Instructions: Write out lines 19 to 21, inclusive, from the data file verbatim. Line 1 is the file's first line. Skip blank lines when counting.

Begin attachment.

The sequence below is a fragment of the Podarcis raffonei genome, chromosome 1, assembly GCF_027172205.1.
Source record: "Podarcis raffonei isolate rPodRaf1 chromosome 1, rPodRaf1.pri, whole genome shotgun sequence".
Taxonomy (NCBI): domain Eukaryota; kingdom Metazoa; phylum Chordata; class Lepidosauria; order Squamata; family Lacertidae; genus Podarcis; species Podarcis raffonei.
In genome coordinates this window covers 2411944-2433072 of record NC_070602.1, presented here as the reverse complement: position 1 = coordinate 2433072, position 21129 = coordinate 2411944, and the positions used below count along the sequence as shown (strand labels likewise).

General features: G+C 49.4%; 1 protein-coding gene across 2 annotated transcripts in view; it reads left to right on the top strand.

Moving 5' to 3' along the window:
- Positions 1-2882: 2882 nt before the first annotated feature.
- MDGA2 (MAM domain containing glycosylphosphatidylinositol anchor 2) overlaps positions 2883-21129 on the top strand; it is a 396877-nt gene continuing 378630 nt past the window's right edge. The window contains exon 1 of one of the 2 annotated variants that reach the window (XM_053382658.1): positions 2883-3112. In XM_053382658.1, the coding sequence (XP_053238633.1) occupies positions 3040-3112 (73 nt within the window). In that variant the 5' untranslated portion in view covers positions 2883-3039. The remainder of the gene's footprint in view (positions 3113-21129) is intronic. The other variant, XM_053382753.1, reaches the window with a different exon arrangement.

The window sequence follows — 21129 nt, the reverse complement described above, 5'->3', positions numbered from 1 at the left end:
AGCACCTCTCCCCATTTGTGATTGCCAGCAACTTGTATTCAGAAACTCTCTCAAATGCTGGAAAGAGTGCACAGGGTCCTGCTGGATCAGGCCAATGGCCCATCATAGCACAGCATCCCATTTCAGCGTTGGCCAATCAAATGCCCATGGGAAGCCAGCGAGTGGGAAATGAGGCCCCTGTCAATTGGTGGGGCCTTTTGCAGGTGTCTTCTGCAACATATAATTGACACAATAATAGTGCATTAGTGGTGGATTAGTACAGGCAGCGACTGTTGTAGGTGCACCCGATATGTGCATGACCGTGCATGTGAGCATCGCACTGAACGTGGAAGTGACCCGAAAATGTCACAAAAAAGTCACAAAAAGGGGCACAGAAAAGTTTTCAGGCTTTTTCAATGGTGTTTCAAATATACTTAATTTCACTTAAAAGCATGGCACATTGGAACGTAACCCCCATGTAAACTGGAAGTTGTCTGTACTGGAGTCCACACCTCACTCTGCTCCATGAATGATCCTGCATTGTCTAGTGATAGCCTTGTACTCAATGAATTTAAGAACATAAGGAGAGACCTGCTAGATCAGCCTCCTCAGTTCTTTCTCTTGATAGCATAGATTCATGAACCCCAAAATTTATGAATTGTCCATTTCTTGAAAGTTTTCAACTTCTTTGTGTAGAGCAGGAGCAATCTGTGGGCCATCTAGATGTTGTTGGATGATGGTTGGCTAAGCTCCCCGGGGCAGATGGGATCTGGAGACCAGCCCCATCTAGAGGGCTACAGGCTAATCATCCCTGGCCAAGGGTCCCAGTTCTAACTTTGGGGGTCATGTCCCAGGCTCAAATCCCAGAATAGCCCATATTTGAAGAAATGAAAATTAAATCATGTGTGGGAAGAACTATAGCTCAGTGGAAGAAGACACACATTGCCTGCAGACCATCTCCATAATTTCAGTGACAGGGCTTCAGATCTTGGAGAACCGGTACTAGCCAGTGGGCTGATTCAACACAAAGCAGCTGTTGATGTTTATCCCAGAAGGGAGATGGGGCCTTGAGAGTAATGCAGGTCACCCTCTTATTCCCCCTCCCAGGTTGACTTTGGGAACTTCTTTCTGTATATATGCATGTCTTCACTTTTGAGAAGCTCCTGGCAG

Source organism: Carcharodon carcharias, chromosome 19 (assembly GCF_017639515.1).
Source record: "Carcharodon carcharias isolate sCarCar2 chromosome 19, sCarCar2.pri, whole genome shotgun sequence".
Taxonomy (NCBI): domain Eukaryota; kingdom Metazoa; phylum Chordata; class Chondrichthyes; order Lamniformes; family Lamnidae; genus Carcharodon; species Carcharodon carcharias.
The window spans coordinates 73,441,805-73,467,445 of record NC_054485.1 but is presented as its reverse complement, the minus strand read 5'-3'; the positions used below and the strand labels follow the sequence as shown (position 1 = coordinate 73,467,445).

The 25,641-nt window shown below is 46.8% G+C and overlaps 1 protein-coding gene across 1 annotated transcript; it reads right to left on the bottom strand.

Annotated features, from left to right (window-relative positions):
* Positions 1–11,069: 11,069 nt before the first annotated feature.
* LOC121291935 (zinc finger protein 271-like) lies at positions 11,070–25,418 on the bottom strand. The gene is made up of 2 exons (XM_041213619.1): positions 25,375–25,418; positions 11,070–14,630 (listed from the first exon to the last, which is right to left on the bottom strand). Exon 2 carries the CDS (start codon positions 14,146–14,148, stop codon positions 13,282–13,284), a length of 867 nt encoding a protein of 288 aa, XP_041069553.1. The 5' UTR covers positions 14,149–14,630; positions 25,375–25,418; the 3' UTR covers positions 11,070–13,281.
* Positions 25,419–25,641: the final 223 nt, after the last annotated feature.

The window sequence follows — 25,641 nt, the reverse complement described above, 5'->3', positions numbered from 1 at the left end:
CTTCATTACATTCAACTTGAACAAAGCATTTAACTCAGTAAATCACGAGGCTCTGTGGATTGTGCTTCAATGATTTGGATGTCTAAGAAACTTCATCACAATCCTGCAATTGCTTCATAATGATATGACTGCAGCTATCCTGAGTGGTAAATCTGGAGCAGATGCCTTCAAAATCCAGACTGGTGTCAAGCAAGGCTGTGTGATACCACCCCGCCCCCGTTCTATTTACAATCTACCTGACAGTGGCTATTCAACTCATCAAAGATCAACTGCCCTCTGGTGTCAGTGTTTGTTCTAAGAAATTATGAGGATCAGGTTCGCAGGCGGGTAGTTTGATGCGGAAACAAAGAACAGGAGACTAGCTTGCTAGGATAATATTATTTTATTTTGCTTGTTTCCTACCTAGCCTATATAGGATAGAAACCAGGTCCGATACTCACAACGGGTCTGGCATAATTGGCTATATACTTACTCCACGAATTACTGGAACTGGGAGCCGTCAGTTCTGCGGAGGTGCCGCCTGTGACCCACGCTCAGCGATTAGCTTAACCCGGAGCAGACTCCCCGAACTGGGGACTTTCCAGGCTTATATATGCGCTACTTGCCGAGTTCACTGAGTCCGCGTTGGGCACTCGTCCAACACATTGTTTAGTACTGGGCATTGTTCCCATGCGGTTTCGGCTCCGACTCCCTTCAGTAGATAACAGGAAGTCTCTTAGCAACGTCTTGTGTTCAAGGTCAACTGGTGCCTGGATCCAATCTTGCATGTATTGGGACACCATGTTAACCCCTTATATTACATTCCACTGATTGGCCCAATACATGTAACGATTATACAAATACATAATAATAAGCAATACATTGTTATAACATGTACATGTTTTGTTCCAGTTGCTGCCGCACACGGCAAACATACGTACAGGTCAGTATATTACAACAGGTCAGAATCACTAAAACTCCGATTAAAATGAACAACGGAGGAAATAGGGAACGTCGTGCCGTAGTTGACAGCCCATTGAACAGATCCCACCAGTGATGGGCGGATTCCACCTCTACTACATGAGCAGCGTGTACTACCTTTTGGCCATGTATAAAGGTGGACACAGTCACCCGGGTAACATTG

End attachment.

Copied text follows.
* Positions 25,419–25,641: the final 223 nt, after the last annotated feature.

The window sequence follows — 25,641 nt, the reverse complement described above, 5'->3', positions numbered from 1 at the left end:
CTTCATTACATTCAACTTGAACAAAGCATTTAACTCAGTAAATCACGAGGCTCTGTGGATTGTGCTTCAATGATTTGGATGTCTAAGAAACTTCATCACAATCCTGCAATTGCTTCATAATGATATGACTGCAGCTATCCTGAGTGGTAAATCTGGAGCAGATGCCTTCAAAATCCAGACTGGTGTCAAGCAAGGCTGTGTGATACCACCCCGCCCCCGTTCTATTTACAATCTACCTGACAGTGGCTATTCAACTCATCAAAGATCAACTGCCCTCTGGTGTCAGTGTTTGTTCTAAGAAATTATGAGGATCAGGTTCGCAGGCGGGTAGTTTGATGCGGAAACAAAGAACAGGAGACTAGCTTGCTAGGATAATATTATTTTATTTTGCTTGTTTCCTACCTAGCCTATATAGGATAGAAACCAGGTCCGATACTCACAACGGGTCTGGCATAATTGGCTATATACTTACTCCACGAATTACTGGAACTGGGAGCCGTCAGTTCTGCGGAGGTGCCGCCTGTGACCCACGCTCAGCGATTAGCTTAACCCGGAGCAGACTCCCCGAACTGGGGACTTTCCAGGCTTATATATGCGCTACTTGCCGAGTTCACTGAGTCCGCGTTGGGCACTCGTCCAACACATTGTTTAGTACTGGGCATTGTTCCCATGCGGTTTCGGCTCCGACTCCCTTCAGTAGATAACAGGAAGTCTCTTAGCAACGTCTTGTGTTCAAGGTCAACTGGTGCCTGGATCCAATCTTGCATGTATTGGGACACCATGTTAACCCCTTATATTACATTCCACTGATTGGCCCAATACATGTAACGATTATACAAATACATAATAATAAGCAATACATTGTTATAACATGTACATGTTTTGTTCCAGTTGCTGCCGCACACGGCAAACATACGTACAGGTCAGTATATTACAACAGGTCAGAATCACTAAAACTCCGATTAAAATGAACAACGGAGGAAATAGGGAACGTCGTGCCGTAGTTGACAGCCCATTGAACAGATCCCACCAGTGATGGGCGGATTCCACCTCTACTACATGAGCAGCGTGTACTACCTTTTGGCCATGTATAAAGGTGGACACAGTCACCCGGGTAACATTG